I woke up to the sound of female voices chanting “The power of love is here now” in a slow, hypnotic rhythm. The lyrics, “to create magic on earth,” echoed in my mind as I got out of bed. From the bathroom, I could see the neighboring resort’s immaculate tropical garden surrounding their crystal clear infinity pool. A group of people dressed in flowy yoga clothes held hands and sang, “Let the water wash away your tears. Let the earth hold you, take care of you, and nurture you.”
I couldn’t help but think of the irony of the situation. A few days ago, a river of plastic had flushed into the ocean right in front of this idyllic paradise. Yet here they were, singing to the earth to hold, take care of, and nurture them. I laughed grimly at the absurdity of it all.
I was in a particular mood today, filled with anticipation and nervousness. Today was the day we were going diving again. We had spent hundreds of hours underwater last year at our beloved house reef, enchanted by the beautiful colors, a gang of turtles that greeted us daily, and friendly reef fish. But it had been five months since I last held my breath and immersed myself in the underwater world here. I knew that in the current state of our ocean, five months was a long time. Change for the worse continues to increase exponentially, and I knew that what I was going to see underwater today would not be what I had left behind five months ago.
It had taken us 17 days to get our feet wet again because it was the rainy season in Bali. Mountains of trash that had accumulated on land were being flushed into the ocean by the rivers that usually ran dry. These mountains of plastic and other debris had turned into rivers of human shame, flooding the water that was supposed to “wash away our tears”. The water I had stared at for 17 days from my room didn’t wash away any tears; it caused them. But today was different. The sun was shining, and the river had stopped throwing up due to disgust towards humanity.
The morning routine completed, the coffee ingested, the wetsuit thrown on, and down we walked the 50m path to the volcanic rock beach. It was murky, but we paddled out a bit to where dirt particles had settled a little and we got about 10 m of visibility. By now it felt like routine. I’ve swam this route so many times before. We swam out to the sandy part where young green turtles used to graze on seagrass and curiously greet us. “I just hope that the turtles are still there” — @uwlunatics’ words were ringing in my head. But they were not. We were being welcomed by plastic bags and a whole lot of dirty water, bearing no life.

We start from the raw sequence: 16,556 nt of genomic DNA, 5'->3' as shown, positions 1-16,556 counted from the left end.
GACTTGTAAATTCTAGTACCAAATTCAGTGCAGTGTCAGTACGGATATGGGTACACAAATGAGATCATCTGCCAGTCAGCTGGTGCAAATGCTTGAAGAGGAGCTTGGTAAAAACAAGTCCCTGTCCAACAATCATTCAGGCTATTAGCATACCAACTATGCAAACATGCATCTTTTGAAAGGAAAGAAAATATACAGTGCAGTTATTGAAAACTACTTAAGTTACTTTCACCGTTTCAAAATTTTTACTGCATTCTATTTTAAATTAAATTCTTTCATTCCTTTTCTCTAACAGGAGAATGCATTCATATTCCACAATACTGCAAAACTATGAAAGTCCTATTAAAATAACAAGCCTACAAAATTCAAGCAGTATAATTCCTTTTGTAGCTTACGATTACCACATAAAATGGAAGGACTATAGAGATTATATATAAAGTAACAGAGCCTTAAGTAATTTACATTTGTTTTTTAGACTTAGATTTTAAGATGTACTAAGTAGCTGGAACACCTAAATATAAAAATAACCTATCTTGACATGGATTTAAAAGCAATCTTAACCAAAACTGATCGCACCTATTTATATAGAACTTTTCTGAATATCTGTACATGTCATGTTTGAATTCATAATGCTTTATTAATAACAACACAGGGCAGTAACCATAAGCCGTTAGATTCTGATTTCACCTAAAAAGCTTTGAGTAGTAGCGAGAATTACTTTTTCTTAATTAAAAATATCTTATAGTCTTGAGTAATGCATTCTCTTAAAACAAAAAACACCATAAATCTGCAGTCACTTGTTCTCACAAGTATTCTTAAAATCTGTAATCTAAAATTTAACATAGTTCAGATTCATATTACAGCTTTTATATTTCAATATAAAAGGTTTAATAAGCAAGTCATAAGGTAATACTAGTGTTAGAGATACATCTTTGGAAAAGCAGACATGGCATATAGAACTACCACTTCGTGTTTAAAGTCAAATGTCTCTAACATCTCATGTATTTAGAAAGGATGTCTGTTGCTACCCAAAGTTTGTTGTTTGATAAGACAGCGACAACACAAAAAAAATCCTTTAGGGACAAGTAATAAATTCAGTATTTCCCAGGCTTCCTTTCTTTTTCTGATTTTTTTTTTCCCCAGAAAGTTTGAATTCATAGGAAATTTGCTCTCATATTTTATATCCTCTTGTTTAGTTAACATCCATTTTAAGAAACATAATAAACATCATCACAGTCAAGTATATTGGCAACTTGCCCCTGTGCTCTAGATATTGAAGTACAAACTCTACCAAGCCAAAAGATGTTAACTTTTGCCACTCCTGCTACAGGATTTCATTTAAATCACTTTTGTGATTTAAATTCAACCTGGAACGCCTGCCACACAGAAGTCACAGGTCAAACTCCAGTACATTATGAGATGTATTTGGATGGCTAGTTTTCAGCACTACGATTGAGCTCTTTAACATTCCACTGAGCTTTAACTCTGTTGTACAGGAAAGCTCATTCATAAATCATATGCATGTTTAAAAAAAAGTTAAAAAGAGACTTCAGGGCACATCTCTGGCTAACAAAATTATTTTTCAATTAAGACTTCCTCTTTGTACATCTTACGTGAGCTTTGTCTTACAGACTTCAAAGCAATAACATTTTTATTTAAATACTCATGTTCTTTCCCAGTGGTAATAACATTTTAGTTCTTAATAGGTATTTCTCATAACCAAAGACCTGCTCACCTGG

Thinking about Donnashella and her friends (that’s how I named one of the turtles), we swam towards the first coral reef structures and I began to ask myself if we can still call it a coral reef. What we encountered resembled more of a graveyard than a coral reef. A place that 5 months ago teemed with underwater life and beauty, now looked like 17-year-old me on my walk of shame after a night out with tequila and no sunrise.
What had made the house reef special were the beautiful, huge, and colorful Knotted Fan Corals that provided habitat for a variety of critters and fish. Some of them were branching as far as two meters, meaning they were around 200 years old, given the fact that they grow 1 cm per year. But today, if the fans were Lamborghinis 5 months ago, they were now tricycles. We couldn’t find the fish that had found shelter in the fans. Only jellyfish, the only marine animal that thrives with rising sea temperatures.
I had seen enough. On my way back to shore, I made my way through the sea of plastic on the surface and tried to suppress the load of feelings that threatened to overcome me. Back on land, I washed off all the dirt, but didn’t succeed in washing off the shame I felt for being part of a society that wipes out every living thing, including itself, while being ignorant enough to not even notice it.